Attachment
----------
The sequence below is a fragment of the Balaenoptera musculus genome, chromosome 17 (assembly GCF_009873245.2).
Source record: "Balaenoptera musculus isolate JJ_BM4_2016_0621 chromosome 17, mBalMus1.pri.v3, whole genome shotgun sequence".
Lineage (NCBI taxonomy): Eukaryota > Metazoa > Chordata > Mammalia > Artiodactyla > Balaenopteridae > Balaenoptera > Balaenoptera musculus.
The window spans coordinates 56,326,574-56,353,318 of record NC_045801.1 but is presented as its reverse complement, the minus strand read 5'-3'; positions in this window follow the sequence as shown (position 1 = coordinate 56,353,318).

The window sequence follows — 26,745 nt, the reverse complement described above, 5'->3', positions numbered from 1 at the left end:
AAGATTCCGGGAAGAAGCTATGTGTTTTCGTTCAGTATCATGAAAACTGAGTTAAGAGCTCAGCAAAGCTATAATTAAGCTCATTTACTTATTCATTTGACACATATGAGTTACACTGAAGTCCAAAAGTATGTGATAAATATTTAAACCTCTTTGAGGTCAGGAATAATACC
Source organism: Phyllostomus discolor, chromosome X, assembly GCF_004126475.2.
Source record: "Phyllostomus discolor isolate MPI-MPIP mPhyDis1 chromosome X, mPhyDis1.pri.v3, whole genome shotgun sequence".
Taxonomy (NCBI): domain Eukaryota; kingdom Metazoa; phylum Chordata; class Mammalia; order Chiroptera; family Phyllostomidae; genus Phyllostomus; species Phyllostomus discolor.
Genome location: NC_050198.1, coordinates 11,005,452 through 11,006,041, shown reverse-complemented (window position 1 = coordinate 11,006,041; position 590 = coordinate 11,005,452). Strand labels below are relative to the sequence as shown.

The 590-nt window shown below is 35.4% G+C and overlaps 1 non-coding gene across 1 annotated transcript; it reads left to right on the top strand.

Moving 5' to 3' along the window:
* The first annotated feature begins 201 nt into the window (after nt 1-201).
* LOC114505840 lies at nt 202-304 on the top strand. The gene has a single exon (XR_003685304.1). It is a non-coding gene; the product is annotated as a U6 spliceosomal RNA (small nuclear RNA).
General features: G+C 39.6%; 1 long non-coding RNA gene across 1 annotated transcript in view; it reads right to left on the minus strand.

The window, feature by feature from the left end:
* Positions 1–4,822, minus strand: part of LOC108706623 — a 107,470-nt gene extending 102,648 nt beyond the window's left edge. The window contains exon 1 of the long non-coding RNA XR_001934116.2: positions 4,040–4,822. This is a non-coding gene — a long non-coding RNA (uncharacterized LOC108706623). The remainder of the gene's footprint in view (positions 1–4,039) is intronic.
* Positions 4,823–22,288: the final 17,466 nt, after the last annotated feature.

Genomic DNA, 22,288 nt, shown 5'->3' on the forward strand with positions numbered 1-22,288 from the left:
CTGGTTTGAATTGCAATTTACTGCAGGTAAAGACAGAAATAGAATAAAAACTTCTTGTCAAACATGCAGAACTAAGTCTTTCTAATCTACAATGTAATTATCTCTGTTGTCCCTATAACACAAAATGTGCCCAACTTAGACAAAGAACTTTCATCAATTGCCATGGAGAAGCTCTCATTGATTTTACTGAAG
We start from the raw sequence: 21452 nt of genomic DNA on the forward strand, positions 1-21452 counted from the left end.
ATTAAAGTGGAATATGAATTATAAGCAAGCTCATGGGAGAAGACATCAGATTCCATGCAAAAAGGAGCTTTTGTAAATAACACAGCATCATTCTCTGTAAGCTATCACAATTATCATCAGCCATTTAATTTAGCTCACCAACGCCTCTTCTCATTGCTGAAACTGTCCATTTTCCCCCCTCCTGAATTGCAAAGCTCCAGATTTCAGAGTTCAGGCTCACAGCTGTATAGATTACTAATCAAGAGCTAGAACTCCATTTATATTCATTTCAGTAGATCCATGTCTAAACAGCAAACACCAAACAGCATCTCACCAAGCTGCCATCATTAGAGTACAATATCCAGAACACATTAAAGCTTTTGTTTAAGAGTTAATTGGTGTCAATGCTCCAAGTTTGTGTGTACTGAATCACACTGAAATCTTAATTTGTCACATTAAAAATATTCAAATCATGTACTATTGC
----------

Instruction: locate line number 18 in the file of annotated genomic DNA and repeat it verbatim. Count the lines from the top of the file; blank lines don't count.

* Positions 4,823–22,288: the final 17,466 nt, after the last annotated feature.